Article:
Moving on up the toilet paper pyramid, we come to the paper used by many in former East Germany. Or at least, the paper used by me as a missionary there. I was on a limited budget, and when I went to the store, I would inevitably buy the cheapest TP I could, because after all: it was just getting flushed once all was said and done. Why should I literally flush money down the toilet? Speaking from experience, cheap TP in Europe is just a few degrees above using sand paper to clean yourself up. Rough. Not soft. But ready to disintegrate at the most inopportune moments. Did that make me buy better toilet paper? No, but it made me use multiple sheets at the same time.
Next up would come the recycled toilet paper Denisa tried buying for the family a while ago. I’m all for saving the environment, but that day I discovered there was a line I wasn’t willing to cross. “Recreating my days in former East Germany toilets” was that line. We have since switched brands.
At this point, we leave behind (See? I did it again!) the truly uncomfortable TP experiences and move to the inconvenient. I think we can all agree that single-ply toilet paper is a less-than-user-friendly wiping experience. Yes, you can origami it together into a sort of multi-ply substitute, but you shouldn’t need to engage in a “Build Your Own Toilet Paper Adventure” to get such an essential task completed the right way. Plus, single ply has a tendency to betray you at all the wrong moments. When you need toilet paper, you need it to fulfill several basic functions. First, you’re looking for a degree of comfort. (Unless you’re a cheap missionary.) Second, it needs to keep itself together long enough to complete the task at hand. (I’m on a roll today, folks! I have ascended to the throne of puns here.) Third, you want that paper to vanish from the face of the earth as soon as your duty is done. (I’m going to stop noting the puns now, people. You can just play along at home.)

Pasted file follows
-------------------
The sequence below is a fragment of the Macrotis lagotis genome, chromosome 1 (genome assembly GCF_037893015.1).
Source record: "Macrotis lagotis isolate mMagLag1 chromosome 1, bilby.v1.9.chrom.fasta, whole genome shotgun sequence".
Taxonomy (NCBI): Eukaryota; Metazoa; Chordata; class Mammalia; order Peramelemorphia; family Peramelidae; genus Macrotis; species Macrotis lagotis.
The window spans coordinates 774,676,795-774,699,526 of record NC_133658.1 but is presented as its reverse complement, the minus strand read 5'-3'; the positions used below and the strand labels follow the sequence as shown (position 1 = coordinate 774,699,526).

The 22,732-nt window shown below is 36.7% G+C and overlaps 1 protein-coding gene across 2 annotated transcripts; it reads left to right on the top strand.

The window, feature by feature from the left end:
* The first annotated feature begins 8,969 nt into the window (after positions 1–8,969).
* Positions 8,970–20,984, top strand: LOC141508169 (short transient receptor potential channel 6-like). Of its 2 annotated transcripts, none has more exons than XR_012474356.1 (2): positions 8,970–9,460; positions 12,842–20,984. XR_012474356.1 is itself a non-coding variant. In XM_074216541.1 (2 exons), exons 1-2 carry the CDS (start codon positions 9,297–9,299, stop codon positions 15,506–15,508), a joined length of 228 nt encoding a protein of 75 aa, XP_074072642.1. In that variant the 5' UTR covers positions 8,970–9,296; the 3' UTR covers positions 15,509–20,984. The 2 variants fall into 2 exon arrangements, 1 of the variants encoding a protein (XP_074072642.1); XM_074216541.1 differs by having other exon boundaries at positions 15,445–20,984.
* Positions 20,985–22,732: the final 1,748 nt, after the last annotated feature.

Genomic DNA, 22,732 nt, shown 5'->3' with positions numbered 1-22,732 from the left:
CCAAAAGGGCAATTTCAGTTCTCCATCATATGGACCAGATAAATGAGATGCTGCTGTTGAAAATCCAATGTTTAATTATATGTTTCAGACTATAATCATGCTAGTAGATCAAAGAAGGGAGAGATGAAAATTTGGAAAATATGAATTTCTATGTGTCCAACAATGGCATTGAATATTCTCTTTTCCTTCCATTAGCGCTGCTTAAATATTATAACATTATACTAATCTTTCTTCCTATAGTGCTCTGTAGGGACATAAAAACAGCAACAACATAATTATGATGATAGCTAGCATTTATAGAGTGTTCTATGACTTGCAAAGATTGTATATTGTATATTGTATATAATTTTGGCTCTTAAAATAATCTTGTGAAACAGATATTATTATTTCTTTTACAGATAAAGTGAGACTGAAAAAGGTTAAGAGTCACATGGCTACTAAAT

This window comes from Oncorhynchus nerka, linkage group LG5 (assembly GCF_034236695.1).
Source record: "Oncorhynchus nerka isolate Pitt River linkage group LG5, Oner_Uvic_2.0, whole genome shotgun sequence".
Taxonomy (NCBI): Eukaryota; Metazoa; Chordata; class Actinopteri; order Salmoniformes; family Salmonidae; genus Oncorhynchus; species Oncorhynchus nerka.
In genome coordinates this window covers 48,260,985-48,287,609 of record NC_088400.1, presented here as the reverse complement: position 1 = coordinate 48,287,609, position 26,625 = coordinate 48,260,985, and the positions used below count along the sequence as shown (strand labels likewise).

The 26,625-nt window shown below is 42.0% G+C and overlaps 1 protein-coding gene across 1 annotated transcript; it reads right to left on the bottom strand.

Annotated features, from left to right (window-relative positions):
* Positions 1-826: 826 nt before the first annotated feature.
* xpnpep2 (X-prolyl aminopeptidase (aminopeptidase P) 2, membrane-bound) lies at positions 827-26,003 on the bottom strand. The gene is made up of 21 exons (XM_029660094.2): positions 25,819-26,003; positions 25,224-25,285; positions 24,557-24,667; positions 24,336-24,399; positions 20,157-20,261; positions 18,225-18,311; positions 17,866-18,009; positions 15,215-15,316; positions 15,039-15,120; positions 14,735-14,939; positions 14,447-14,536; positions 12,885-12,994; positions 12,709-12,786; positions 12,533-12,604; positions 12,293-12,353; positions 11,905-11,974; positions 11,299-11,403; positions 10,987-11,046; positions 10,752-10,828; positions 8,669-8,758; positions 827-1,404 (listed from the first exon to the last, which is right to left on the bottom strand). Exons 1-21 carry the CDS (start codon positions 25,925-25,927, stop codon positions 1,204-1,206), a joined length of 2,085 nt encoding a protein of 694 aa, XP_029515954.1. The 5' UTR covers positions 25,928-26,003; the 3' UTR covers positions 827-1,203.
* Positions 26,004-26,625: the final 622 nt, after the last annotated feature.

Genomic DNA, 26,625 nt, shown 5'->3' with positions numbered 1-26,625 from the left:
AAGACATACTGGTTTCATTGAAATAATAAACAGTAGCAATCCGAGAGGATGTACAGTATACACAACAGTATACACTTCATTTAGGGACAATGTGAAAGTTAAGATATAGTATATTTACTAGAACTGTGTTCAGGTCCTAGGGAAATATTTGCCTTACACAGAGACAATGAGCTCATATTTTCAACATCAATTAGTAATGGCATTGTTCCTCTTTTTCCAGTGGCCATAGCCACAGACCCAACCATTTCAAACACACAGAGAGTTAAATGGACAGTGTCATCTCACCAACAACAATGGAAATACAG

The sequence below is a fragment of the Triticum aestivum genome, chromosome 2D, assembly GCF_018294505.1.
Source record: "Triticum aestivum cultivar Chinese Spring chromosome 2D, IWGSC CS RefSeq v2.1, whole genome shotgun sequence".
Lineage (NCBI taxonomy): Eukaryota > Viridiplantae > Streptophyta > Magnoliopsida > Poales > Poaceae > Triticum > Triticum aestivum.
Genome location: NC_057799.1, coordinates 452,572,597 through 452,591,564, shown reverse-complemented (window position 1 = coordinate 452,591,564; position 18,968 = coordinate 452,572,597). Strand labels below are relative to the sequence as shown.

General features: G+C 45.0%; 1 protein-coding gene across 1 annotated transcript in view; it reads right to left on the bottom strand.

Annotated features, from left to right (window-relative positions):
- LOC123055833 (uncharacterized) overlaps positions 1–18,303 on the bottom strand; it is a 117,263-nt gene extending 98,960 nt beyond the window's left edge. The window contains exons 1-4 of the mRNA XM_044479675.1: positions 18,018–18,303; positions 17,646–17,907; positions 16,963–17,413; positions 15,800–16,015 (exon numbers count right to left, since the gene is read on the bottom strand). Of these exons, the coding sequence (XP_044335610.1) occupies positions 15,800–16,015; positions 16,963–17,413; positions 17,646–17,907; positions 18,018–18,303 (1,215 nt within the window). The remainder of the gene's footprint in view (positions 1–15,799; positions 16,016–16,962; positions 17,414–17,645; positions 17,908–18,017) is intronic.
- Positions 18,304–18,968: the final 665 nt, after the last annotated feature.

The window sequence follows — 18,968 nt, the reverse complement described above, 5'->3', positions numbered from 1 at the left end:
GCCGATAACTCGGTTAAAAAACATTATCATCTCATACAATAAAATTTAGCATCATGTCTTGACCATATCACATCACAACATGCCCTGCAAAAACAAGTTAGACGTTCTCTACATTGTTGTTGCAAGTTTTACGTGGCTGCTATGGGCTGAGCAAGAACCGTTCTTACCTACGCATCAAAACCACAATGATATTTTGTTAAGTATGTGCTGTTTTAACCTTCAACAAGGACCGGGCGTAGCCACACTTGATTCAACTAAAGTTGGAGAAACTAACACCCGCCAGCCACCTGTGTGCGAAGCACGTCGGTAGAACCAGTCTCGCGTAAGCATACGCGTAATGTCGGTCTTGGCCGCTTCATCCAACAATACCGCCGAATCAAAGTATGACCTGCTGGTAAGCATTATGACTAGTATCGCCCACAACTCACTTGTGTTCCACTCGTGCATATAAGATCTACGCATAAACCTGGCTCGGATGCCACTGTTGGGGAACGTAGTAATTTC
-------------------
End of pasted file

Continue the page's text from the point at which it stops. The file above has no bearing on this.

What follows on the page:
This leads me, ironically, to the next level. I’ve been to some bathrooms that have like triple or quadruple ply TP in stock. Scented stuff that probably costs as much as my children. And yes, I guess the experience is kind of like wiping with a pillow, but let’s be honest: do you really want to wipe with a pillow? Plus, that stuff is so thick, you could use it as a table cloth. And have you ever tried flushing a table cloth down the toilet? (Don’t answer that!) Top of the line TP has a tendency to clog the works. Sometimes better is anything but(t). (Sorry. Couldn’t resist. It just came out.)
So if it’s up to me, the best toilet paper for the job is just your average two ply, scent-free roll. In an ideal world, toilet paper blends into the background. You use it, and you don’t think about it. You don’t think it’s too soft or too hard or too thick or too thin. You just flush it away and move on with your life. If you come out of the bathroom with any sort of a story to tell about the toilet paper you used, trust me: no one wants to hear about it, and that toilet paper wasn’t doing its job right.
That’s my story, and I’m sticking to it.